Robert (gurdonark) wrote,
Robert
gurdonark

Tate's Bluff and in the Plume

Yesterday my parents, my wife and I drove to Tate's Bluff,
at the confluence between the Little Missouri River and the Ouachita River, in the remote south Arkansas countryside. My great-great grandfather is buried there. He was a soldier, and then a rural farmer, as many of my relatives have been.



His name was Thomas Jefferson Doggett, and he lies buried in the Missouri church cemetary. He and some friends started the Missouri Methodist Church just after the Civil War ended. He had fought for the Confederate side, receiving a number of wounds during the gory Tennessee campaign, while serving in an Alabama regiment.

His mother-in-law, my great-great-great grandmother, is buried beside him. She was an Adams, a descendant of John Quincy Adams. You can't read her gravestone anymore. We just know that it is hers.

We drove to the new bridge over the Little Missouri at Tate's Bluff. Tate's Bluff is as old as 1820 or so. It was a stopping point for the riverboat traffic. When the riverboat stopped coming, Tate's Bluff stopped growing. A couple of families have lived there for generations beyond memory. One was a family of farmers, but each boy was educated as a mechanical engineer. The family father felt that he could teach agriculture, but he could not teach machines. The girls tended to become schoolteachers, in the unequal way that places like this worked then. I have a distant cousin who lives out there. He is an agriculture professor at a school forty miles away, but he and his wife live out in distant Tate's Bluff because that's home for him.

I do not know the last time, if ever, I went to Tate's Bluff. Unless one lives there, it is out of the way even if one is already in an out of the way place in Ouachita County. The old bridge is gone. A new bridge is still only partially built, all tall steel girders like a giant red skeleton. People have to go around the river a different way. My father fished that spot when he was a kid. I will fish it when I next get a chance.

On the drive back, we saw a coyote, out in a field that used to be a farm. My parents, who both grew up locally, said that they did not have so many deer and coyote when they were kids. The countryside was instead tiny contiguous farms. My father remembers when a coyote was caught by a trapper. It became something people came for miles to see. The coyote was small but well-fed. He ran when my wife rolled a window down.

Today my father and I drove to Murfreesboro, seventy miles away,to the Crater of Diamonds State Park. It was 37 degrees when we arrived, but it warmed later. The plowed fields were particularly muddy. My father said "good morning" to the three "regulars", locals who hunt for diamonds "professionally". They did not say "hi" back--civilty can inevitably lead to shared confidences, I guess, and this must be avoided at all costs. Diamond hunters are secretive, as if they have the knowledge to find precious jewels. They dig deep holes, and they drive metal rods into the ground, apparently trying to drill for a vein. In the early 20th Century, commercial operations trying to mine would mysteriously burn in the middle of the night. "DeBoers", some whisper, but I have no knowledge of the truth. Gems and intrigue--Judith Krantz would approve.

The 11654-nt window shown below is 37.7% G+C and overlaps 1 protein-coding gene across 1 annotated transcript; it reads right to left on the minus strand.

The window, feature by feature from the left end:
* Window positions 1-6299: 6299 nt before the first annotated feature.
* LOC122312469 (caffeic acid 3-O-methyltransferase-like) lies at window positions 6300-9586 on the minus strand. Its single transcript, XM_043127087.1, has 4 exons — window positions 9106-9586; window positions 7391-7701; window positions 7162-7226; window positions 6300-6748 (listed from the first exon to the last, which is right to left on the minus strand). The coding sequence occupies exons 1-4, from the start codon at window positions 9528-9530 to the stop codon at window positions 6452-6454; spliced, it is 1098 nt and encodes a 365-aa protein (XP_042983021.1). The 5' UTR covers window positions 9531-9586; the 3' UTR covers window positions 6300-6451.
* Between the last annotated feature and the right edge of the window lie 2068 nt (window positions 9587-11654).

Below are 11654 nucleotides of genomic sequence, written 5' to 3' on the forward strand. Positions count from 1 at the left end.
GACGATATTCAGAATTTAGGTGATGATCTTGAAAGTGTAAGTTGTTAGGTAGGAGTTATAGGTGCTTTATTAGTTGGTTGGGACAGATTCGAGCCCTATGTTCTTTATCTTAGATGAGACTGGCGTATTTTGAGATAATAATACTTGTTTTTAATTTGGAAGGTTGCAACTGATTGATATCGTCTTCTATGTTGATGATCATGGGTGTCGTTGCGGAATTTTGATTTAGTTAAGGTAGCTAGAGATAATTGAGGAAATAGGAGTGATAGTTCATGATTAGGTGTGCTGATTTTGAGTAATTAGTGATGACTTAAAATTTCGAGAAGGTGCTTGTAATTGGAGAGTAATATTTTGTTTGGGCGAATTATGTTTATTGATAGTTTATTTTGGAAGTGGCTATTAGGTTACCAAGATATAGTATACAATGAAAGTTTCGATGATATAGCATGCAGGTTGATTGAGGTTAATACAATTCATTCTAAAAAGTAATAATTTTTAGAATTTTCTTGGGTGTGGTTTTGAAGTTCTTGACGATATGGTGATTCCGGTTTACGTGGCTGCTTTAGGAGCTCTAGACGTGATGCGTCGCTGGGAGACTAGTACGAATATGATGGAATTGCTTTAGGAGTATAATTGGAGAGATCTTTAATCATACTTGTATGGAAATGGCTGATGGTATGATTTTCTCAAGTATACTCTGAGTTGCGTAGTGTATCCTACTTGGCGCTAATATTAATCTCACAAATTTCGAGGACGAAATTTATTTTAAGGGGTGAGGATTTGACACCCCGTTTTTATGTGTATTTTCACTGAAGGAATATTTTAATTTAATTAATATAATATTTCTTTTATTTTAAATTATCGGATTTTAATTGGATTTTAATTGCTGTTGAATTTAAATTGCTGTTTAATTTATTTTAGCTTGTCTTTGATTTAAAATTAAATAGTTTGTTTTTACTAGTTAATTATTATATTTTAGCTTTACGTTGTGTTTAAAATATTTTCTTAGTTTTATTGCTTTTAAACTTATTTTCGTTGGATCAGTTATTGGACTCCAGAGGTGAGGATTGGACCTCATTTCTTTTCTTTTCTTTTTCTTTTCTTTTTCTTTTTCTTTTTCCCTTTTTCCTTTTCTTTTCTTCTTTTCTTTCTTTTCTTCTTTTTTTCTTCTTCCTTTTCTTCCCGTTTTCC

I looked for diamonds, but mostly I picked up jasper, quartz, calcite and a greenish rock whose name I cannot recall. I may have to get a new rock tumbler to smooth my finds. I walked on the new nature trail, the "Prospector's Trail". I saw two white-tailed deer, or at least their torsos, and huge, white, tails, hopping from here to there, all springy and active. We hunted the plowed fields for diamonds for hours. Then we went into town, 1700 people, and looked at the little variety store.

We arrived home so exhausted. My wife and I go to Texas again tomorrow. It's been a grand visit. I did not find a diamond. I also have not seen a bald eagle, though they over-winter nearby. That's okay--I need goals. Last night I watched "It's a Wonderful Life", in some new version in which President GHW Bush, the first one, reads stage directions to assist visually impaired folks. I cried, as usual, at the ending, little tears that welled up, but no sobs.
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